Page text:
Without that there would have been NO WAY we would have gotten it down our steps.

Fantastic grill, well worth the price.


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RE: exterior gas grill recommendations

Also I might add.

I am going to pick up one of these pretty soon, it is an after market grid system for the Vision Grill.
Looks like it should make the Vision Grill even more versatile.

Photobucket

Can even set up a nice 16" WOK with it.

Photobucket

With this grid setup you can cook anything on this grill.

Here is a link that might be useful: Adjustable Rig Spider for Vision Grills


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RE: exterior gas grill recommendations

We are Weber owners as with many of the earlier posters. We have a gas grill as well as a charcoal kettle grill. the gas grill is about 6-7 years old, the kettle grill is 10+ years. Both have performed flawlessly since purchase.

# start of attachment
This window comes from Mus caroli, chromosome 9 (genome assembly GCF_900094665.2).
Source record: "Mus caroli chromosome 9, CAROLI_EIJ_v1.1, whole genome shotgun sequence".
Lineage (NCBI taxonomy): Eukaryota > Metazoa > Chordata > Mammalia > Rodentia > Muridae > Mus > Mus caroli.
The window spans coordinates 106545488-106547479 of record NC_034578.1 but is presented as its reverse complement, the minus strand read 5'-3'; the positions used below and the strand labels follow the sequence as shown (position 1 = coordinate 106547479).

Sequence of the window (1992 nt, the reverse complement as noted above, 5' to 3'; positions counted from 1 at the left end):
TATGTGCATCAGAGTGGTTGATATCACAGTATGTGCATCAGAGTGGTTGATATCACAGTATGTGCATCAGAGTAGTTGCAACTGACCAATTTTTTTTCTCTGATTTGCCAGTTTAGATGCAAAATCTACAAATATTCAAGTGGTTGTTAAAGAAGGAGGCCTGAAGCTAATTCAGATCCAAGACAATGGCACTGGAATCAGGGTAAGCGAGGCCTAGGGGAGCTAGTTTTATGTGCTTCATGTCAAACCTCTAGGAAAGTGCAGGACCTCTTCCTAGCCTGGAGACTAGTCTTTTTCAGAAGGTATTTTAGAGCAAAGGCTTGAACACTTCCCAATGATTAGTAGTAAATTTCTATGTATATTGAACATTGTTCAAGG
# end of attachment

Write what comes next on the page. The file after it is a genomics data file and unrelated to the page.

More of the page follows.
DH is the grillmaster, I just tell him how I want it to come out. He prefers gas for convenience, but charcoal gives the best flavor. We don't use either for smoking, we have an electric smoker which we bought after many fruitless attempts at smoking on the charcoal grill. Again, this is for convenience. After getting up all through the night on Christmas eve when we were smoking our turkey, I swore I would never do it again.

Cheryl


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RE: exterior gas grill recommendations

That is what I love about these Kamado Ceramic grills.

As a smoker they are unbeatable, I can get this ready to smoke at 225 degrees in about 2 minutes.
Spend maybe 15-20 minutes fine tuning it, tending it and then that is it.
I can then just go right to sleep and not worry about it at all, it will hold that 225-230 degree temp all day, all night long without having to touch it at all.

I am finding this grill "almost" as convenient as using a gas grill, for the difference in far better flavor and very close to being as easy as a gas grill it is really the perfect grill.
It also does everything, its a great grill, excellent smoker, nice oven, super hot searing.